India’s trade with Afghanistan has gone stale as the borders and banks have closed down right after the Taliban captured the capital city of Kabul, however, the industry officials said that the interruption was on a temporal basis and that the business will commence very soon and will be carried out on usual terms.
In India, New Delhi is one of the top suppliers of essential goods to Afghanistan, which primarily exports dry fruits. Shipments between the two countries witnessed a delay or were disrupted after Taliban insurgents started making military advances earlier this month, leading to the fall of the capital Kabul on Sunday, industry officials said.
“There is a temporary glitch in the trade as Afghanistan is witnessing a transition of power. But within a few days trade will restart,” said Rahil Shaikh, managing director of Mumbai-based MEIR Commodities, which exports sugar to Afghanistan.
India’s exports to Afghanistan touched $826 million in the same financial year that concluded on March 31, this trade comprised sugar, cereals, tea, spices, pharmaceutical and textile products. Interestingly, Afghanistan has accounted to be the second-biggest buyer of Indian sugar in the 2020/21 marketing as of Sept. 30, by purchasing a record high 624,000 tonnes, as per the data released by the All India Sugar Trade Association. Indian shipments arrive for Afghanistan by initially landing at Pakistan’s Karachi airport and is then migrated to Afghanistan through road.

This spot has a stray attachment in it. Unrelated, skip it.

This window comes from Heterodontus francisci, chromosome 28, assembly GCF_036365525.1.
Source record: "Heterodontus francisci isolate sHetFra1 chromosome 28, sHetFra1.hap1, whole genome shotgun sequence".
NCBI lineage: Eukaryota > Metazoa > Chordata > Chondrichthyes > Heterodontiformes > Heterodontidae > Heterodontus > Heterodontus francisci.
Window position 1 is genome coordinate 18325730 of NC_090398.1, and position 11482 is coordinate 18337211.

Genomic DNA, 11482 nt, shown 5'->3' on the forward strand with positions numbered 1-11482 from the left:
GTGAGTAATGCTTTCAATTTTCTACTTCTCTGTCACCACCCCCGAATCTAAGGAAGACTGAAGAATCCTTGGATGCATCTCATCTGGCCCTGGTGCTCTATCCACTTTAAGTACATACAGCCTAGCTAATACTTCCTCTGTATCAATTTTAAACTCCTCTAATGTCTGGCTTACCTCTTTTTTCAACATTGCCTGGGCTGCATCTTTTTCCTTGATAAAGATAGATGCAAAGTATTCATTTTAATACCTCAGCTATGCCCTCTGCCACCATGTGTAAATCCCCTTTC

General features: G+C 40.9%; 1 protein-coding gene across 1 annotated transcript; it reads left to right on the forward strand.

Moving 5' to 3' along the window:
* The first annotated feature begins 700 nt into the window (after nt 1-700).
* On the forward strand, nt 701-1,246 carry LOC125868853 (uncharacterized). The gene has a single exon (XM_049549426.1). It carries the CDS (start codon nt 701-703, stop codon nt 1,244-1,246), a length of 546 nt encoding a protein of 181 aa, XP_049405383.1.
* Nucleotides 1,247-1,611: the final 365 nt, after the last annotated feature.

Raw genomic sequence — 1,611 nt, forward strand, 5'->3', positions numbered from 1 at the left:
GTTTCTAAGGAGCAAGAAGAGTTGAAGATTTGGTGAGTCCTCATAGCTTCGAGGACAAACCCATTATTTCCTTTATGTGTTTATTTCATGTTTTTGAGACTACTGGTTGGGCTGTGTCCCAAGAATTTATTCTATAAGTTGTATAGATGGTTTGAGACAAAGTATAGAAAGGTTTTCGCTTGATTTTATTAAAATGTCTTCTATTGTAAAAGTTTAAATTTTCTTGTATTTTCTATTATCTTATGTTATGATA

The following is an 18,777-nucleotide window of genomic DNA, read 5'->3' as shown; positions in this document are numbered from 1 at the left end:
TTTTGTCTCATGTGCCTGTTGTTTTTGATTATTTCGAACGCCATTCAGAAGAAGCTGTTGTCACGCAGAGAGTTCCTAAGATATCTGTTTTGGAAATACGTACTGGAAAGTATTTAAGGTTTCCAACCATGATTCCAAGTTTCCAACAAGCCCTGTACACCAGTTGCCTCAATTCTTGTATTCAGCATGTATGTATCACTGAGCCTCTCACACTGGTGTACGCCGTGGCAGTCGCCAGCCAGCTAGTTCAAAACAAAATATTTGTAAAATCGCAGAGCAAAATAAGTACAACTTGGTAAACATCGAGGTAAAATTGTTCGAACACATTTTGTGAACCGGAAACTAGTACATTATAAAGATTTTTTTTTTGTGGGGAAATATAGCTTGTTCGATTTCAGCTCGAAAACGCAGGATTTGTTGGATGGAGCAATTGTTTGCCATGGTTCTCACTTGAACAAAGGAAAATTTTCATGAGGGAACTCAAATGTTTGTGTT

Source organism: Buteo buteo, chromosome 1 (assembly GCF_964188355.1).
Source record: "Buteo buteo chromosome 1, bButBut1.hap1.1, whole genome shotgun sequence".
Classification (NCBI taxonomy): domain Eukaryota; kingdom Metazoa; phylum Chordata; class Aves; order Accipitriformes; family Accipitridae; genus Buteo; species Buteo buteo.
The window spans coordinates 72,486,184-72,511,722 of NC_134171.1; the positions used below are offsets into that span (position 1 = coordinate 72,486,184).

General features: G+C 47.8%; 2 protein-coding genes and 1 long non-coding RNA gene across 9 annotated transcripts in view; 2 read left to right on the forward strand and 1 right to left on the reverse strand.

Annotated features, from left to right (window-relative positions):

Demand for sugar and other essential commodities is robust from Afghanistan and imports could rise once banks start operations, averred Tayyab Balagamwala, director at Karachi-based Seatrade Group.
“Taliban has slashed import taxes on many commodities. This will lead to more imports,” Balagamwala said.
India was importing and exporting commodities from Afghanistan even during the previous Taliban rule during 1996 to 2001, averred a Mumbai-based exporter, who declined to be named officially. The United States or European Union might impose sanctions on the Taliban but even those sanctions would exclude trade of essential commodities, he added.
The Federation of Indian Export Organisation informed the Reuters partner ANI on Thursday that the Taliban have stopped all imports and exports from India through transit routes of Pakistan. Taliban spokesperson Zabihullah Mujahid disagreed with this in a Tweet stating “The Islamic Emirate wants better diplomatic and trade relations with all countries.”